Mayor De Blasio Calls for a “Positive Re-Set” with the Jewish Community, Expresses His “Regrets”

Mayor De Blasio Calls for a “Positive Re-Set” with the Jewish Community, Expresses His “Regrets”

By Yehudit Garmaise

This morning at his daily press conference Mayor Bill de Blasio was asked whether it was true that in a meeting last night, both he and Jewish community leaders had both expressed regrets about “the approaches they took early on” in this pandemic.

  “I did express my regrets,” the mayor said candidly. “Look, at the beginning of this [pandemic] process, I thought we did some good work to communicate with [Jewish] community leaders about how important it was [for us] to all work together, and I thought I saw some really good results from that. We had amazing support from community leaders and institutions, which I saw at the time, doing really tough things, like closing houses of worship voluntarily at the height of the crisis in March and April, but you know, I look back now and see that there was more dialogue that was needed.”

  The mayor seemed to be alluding to his infamous and unexpected appearance at the levava of Rabbi Chaim Mertz, zt”l, on April 28 on Bedford Ave. in Williamsburg. The mayor referred to his response at the time when he said, “I certainly got very frustrated at times when I saw large groups of people out without masks, but I think more dialogue would have been better, so I certainly express my regret that I didn’t figure out how to do that better.

“And obviously, that one night in Williamsburg, I let my frustration and concern get away with me, and I should have been more careful with my language, and I have expressed my apology for that before."

  The apology didn't have much effect, and the mayor’s relationship with New York’s frum community took a turn for the worse after that night, especially since it followed an exciting, beautiful day in the city when thousands of other people in in New York City, Newark, Trenton, and Philadelphia gathered outside to watch the U.S. Navy Blue Angels and U.S Air Force Thunderbirds performed an air show and a “flyover” to honor the city’s COVID-19 frontline health workers.

   The mayor had not objected to the air show on April 28, but that later night, at the levaya of Rabbi Mertz, zt”l, who had passed away from the virus, the mayor yelled and screamed and later send out threatening tweets tell that Jewish community that “the time for warnings has passed,” and that he has instructed the NYPD to “summons or even arrest those who gather in large groups.”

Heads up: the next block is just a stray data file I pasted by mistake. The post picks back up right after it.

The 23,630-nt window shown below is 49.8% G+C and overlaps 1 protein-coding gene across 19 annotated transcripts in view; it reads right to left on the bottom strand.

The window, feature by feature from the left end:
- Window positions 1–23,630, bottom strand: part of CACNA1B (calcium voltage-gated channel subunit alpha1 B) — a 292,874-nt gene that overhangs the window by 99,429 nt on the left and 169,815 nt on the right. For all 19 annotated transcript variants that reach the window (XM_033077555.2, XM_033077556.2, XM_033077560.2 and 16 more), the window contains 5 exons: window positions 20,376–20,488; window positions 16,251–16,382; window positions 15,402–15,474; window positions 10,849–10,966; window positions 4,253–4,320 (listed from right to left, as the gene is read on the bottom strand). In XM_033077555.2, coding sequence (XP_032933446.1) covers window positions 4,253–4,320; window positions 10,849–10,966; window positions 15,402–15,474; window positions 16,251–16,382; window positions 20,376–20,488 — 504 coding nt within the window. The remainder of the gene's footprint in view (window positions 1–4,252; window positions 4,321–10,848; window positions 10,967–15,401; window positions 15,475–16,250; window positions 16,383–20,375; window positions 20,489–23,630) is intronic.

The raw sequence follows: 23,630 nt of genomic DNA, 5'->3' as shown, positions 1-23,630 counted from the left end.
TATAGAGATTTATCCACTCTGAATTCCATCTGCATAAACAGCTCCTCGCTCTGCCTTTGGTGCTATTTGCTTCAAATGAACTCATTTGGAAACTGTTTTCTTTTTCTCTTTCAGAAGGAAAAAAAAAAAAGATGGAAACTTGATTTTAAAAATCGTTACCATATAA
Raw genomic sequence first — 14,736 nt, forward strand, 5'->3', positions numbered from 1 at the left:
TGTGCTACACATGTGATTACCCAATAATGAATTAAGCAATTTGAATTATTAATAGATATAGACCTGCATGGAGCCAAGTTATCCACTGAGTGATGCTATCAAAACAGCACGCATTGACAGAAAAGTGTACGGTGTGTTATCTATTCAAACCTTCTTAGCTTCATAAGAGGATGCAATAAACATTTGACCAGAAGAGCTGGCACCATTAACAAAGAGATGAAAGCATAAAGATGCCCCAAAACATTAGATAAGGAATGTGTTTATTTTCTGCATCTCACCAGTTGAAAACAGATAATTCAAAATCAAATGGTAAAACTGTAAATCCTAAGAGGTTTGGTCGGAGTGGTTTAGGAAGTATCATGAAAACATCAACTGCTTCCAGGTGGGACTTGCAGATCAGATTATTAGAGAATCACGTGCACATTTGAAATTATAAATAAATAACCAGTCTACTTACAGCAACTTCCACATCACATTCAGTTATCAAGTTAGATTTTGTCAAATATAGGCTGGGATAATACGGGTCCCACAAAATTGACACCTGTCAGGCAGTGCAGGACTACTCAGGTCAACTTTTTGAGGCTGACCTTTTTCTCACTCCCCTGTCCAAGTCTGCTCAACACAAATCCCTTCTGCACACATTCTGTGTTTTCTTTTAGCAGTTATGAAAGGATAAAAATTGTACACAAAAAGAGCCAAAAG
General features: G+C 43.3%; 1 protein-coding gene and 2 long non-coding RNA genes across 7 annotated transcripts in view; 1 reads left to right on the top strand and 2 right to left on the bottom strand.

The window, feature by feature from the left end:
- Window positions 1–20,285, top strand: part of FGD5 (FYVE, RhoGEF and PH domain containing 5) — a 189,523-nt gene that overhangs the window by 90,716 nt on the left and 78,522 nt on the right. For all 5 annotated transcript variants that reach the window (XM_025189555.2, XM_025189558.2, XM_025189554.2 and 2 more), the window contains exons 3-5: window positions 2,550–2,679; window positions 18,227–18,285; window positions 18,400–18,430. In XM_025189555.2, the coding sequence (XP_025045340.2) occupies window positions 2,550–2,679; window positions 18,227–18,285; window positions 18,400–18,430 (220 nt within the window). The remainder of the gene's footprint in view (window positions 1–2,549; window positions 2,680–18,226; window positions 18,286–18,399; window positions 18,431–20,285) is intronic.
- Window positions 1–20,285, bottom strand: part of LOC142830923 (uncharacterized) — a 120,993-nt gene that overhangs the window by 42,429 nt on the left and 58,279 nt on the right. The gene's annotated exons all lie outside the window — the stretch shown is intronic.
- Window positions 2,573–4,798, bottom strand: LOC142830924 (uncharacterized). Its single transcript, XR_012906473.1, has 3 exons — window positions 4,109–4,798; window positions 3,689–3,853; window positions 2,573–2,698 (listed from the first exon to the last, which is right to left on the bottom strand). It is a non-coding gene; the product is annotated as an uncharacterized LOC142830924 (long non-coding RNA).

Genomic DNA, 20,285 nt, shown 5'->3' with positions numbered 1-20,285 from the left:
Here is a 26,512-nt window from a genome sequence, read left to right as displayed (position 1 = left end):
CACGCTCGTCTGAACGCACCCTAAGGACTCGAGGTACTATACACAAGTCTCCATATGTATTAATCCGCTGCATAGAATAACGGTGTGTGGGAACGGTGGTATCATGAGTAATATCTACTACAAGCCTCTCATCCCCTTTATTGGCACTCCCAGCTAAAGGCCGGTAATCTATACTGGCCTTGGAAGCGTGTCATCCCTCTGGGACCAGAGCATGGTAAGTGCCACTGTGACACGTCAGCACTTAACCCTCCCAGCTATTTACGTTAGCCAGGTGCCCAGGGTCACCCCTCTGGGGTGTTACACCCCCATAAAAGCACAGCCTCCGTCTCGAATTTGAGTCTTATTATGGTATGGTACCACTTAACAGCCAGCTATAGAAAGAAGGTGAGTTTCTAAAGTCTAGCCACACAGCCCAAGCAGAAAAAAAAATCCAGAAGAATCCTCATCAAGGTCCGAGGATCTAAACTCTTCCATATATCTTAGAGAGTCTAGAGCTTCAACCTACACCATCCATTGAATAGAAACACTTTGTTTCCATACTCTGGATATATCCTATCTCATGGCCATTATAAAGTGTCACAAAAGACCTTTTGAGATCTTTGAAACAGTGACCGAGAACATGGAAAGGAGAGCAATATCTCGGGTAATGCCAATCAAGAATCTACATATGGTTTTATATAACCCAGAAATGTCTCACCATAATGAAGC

The day after the funeral, the mayor expressed remorse over the tone of his tweets, but he stood by his warnings of police action against violators of social distancing protocols, which many felt was hypocritical in light of the air show that had taken place earlier in the day.

 The mayor's relationship with the Jewish community was further damaged as he continued to criticize their gathering, but commended and even participated in other political gatherings that protested police brutality.

    But, last night in a meeting with Jewish leaders and this morning in his daily press conference, the mayor seems to be finally putting a friendly, more empathic face toward the Orthodox Jewish community.

     “I think we [myself and the Jewish community] absolutely need a positive reset,” the mayor told reporters, as he explained that last night's meeting with Jewish community leaders from Brooklyn and Queens was “very moving, productive, and honest."

  “[Last night, the Jewish leaders and I] really took our time to talk through everything that happened from the beginning of the pandemic,” Mayor de Blasio said. “I really heard how painful it has been for everyone and how confusing it has been. 

   “But what I think the meeting really helped me to appreciate is that so many people in the community have suffered, and they need to know that we as a city government understand their suffering."

   Some of the suffering that the mayor seemed to now understand are what he called “the difficulties the community has gone through [and] the fears that people have, rightfully, of discrimination.

    “We need to hear each other more and understand each other more,” the mayor said. “But I think it was a good, honest, conversation about how hard it is to get people in the community to understand [to trust the government.]

   “The main takeaway from the meeting was 'more dialogue.' More communication is the way forward.”

Credit: Ed Reed/Mayoral Photography Office.

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